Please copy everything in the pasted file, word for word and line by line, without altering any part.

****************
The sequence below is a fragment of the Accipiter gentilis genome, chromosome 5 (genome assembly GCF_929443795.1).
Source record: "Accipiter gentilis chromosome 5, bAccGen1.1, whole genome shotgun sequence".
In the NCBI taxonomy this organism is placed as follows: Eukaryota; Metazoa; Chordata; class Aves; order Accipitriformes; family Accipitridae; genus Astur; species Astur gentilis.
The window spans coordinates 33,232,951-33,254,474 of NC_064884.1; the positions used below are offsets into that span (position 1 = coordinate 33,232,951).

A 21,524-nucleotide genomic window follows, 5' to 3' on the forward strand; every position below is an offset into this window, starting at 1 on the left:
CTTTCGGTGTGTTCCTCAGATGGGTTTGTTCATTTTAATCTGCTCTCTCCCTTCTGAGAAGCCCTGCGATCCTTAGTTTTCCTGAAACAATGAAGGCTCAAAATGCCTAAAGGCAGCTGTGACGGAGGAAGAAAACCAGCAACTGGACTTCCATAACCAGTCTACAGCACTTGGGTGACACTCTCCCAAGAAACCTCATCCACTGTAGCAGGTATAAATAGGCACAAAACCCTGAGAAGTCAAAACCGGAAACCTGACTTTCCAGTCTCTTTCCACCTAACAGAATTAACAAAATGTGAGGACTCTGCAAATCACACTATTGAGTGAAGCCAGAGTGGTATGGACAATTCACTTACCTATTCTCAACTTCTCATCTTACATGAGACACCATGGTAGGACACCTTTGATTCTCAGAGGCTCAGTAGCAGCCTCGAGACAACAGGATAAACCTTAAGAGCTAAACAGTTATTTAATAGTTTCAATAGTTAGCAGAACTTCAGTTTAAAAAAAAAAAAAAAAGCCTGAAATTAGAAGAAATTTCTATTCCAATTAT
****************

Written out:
The sequence below is a fragment of the Accipiter gentilis genome, chromosome 5 (genome assembly GCF_929443795.1).
Source record: "Accipiter gentilis chromosome 5, bAccGen1.1, whole genome shotgun sequence".
In the NCBI taxonomy this organism is placed as follows: Eukaryota; Metazoa; Chordata; class Aves; order Accipitriformes; family Accipitridae; genus Astur; species Astur gentilis.
The window spans coordinates 33,232,951-33,254,474 of NC_064884.1; the positions used below are offsets into that span (position 1 = coordinate 33,232,951).

A 21,524-nucleotide genomic window follows, 5' to 3' on the forward strand; every position below is an offset into this window, starting at 1 on the left:
CTTTCGGTGTGTTCCTCAGATGGGTTTGTTCATTTTAATCTGCTCTCTCCCTTCTGAGAAGCCCTGCGATCCTTAGTTTTCCTGAAACAATGAAGGCTCAAAATGCCTAAAGGCAGCTGTGACGGAGGAAGAAAACCAGCAACTGGACTTCCATAACCAGTCTACAGCACTTGGGTGACACTCTCCCAAGAAACCTCATCCACTGTAGCAGGTATAAATAGGCACAAAACCCTGAGAAGTCAAAACCGGAAACCTGACTTTCCAGTCTCTTTCCACCTAACAGAATTAACAAAATGTGAGGACTCTGCAAATCACACTATTGAGTGAAGCCAGAGTGGTATGGACAATTCACTTACCTATTCTCAACTTCTCATCTTACATGAGACACCATGGTAGGACACCTTTGATTCTCAGAGGCTCAGTAGCAGCCTCGAGACAACAGGATAAACCTTAAGAGCTAAACAGTTATTTAATAGTTTCAATAGTTAGCAGAACTTCAGTTTAAAAAAAAAAAAAAAAGCCTGAAATTAGAAGAAATTTCTATTCCAATTAT